The early interviews and articles about Christo paint a picture of a self-aware, now-grown woman who, in a somewhat charming way, embarrassingly owns up to the fact that she had written a bafflingly ridiculous story in her teens. The book deal she had at the time with Macmillan’s imprint Wednesday Books was a memoir about the various hardships she faced while in foster care after a traumatic and abusive childhood that involved child pornography and separation from her brother. The memoir would go into why she had believed that writing the worst fanfiction ever and becoming internet-famous would lead her to finding her brother.

When said separated brother publicly called Christo out for fabricating the whole story, and Macmillan cancelled the book deal over documents that Christo herself admitted to forging for the sake of “protecting her family,” the public didn’t seem to react with outrage like the other two scandals. Rather, Christo’s story had gone through such a whirlwind of various twists and turns in such a short period of time that it seemed the public didn’t feel so much betrayed by Christo as it was perplexed. With the over decade-long mystery ending on the same note it started on, there was little to feel besides confusion over why any of this had to occur.

While these three scandals are only part of my corner of the universe’s troubles this year, I feel that they’re also a microcosm and product of what this year has done as a whole. The idea that these three scandals targeted generally younger, less seriously taken audiences is not lost on me either in terms of its relevance to many other issues that we’ve faced this year.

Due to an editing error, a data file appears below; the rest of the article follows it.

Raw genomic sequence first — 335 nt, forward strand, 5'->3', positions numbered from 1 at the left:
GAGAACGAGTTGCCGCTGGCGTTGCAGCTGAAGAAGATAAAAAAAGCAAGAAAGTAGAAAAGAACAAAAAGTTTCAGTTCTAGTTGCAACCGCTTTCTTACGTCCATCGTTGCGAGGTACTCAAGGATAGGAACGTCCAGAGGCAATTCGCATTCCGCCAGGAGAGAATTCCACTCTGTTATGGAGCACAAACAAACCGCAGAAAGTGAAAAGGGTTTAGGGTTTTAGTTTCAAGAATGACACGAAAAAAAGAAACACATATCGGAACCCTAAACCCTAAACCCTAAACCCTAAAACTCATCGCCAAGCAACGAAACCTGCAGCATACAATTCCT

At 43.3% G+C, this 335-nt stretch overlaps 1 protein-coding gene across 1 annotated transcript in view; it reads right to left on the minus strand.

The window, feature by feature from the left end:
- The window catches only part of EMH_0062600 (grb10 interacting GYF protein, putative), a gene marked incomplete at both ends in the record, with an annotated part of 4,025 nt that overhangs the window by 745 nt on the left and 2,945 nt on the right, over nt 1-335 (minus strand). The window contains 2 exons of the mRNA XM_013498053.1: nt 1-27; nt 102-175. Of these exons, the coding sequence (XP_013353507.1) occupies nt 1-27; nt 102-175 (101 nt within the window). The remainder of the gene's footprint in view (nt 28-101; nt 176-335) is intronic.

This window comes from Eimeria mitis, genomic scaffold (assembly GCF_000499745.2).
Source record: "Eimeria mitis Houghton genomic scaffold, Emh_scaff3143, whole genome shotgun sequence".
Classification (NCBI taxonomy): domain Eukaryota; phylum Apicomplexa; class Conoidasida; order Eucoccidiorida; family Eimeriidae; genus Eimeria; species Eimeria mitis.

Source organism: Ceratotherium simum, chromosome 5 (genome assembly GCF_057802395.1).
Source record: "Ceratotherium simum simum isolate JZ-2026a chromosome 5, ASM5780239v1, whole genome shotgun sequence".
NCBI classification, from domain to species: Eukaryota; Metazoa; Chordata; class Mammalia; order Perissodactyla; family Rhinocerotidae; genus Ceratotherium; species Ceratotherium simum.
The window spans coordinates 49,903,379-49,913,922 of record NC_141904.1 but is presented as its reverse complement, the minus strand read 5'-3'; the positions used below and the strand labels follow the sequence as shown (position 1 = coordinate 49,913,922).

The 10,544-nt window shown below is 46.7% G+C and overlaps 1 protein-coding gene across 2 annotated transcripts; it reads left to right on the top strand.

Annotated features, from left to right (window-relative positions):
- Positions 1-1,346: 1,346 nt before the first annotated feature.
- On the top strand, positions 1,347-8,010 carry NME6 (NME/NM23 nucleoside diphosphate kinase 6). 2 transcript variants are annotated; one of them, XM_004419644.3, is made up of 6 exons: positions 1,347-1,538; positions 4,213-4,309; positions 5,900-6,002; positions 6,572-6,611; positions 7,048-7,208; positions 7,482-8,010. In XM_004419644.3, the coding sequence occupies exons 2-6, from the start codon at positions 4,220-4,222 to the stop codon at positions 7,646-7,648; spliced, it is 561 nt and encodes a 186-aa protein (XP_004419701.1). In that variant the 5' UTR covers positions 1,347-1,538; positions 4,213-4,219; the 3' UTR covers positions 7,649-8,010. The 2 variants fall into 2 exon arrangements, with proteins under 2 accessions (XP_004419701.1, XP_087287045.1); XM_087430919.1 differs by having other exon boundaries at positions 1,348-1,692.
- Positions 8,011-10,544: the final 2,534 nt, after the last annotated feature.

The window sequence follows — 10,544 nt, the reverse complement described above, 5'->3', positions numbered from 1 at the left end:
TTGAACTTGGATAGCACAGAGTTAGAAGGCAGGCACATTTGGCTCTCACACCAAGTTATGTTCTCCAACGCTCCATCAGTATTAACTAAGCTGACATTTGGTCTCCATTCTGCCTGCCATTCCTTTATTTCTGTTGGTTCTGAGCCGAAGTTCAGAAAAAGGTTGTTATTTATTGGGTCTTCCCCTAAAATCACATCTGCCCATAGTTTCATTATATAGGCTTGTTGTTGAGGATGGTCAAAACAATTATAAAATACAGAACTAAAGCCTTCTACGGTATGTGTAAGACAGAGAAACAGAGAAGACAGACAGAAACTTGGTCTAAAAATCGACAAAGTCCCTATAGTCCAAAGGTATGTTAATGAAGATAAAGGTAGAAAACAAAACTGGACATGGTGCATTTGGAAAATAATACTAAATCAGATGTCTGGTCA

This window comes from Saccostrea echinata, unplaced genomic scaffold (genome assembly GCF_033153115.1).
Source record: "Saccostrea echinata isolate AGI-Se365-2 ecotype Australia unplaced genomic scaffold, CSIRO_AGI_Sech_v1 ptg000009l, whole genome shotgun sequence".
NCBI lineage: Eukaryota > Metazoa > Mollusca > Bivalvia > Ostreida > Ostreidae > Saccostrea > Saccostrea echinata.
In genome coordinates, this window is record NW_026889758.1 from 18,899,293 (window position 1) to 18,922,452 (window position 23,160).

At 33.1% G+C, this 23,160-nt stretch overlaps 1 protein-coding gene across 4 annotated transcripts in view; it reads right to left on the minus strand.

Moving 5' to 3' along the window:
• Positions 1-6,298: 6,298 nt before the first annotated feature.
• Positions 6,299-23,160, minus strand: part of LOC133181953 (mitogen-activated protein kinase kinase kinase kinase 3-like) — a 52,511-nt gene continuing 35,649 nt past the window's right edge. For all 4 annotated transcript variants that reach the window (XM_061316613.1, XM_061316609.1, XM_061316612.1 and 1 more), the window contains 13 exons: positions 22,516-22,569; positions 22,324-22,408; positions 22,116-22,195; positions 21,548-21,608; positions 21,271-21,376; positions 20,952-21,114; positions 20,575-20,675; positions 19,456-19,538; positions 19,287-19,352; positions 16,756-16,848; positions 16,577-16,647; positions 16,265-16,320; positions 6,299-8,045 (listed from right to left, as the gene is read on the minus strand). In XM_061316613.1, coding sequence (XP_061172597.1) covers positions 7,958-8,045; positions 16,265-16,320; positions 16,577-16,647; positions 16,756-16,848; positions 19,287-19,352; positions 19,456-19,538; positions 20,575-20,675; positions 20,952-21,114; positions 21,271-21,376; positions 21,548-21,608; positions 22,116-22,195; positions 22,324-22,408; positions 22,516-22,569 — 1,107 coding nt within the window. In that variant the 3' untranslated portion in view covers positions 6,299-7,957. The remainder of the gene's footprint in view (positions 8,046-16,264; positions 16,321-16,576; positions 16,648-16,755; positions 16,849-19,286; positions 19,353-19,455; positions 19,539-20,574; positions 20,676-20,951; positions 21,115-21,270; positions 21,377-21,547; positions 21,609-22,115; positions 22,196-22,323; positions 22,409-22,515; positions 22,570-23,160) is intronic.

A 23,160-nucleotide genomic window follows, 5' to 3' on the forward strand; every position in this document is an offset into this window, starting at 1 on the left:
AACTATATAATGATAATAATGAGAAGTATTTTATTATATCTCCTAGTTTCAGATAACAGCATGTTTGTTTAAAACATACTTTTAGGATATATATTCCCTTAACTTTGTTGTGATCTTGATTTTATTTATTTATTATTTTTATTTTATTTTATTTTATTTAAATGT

Additionally, it’s become a familiar scene to see others lying for as much attention as possible, getting caught in lie after lie but vehemently denying it, deliberately misconstruing evidence to turn themselves into victims of a corrupt system that they already benefit from and have certain privileges in. Through some combination of ego and mediocrity, it’s somehow become a more popular method of achieving notoriety for these people, not even fame, this year than most others.

I brought up the social media aspect of these scandals as a means of embracing whatever truths can still come to light and be circulated widely among those who seek it in this post-truth era, and how facts still have the power to overturn deceptive narratives, stories completely removed from reality.  It’s been a rough year, one that we’ve somehow survived, though not without the pain, stress, and, often, horror. The scandals that I mentioned started off hoping to play the rest of us for fools, and ended with these scandals uncovered, its instigators humiliated, and us better for finding the truth. If at least some of the victories we can claim are these, if we can set the real world right again in these instances, perhaps there will be more. Perhaps this is too optimistic of me, but holding onto this hope that such things are still possible is what I want to keep in mind as we enter 2018.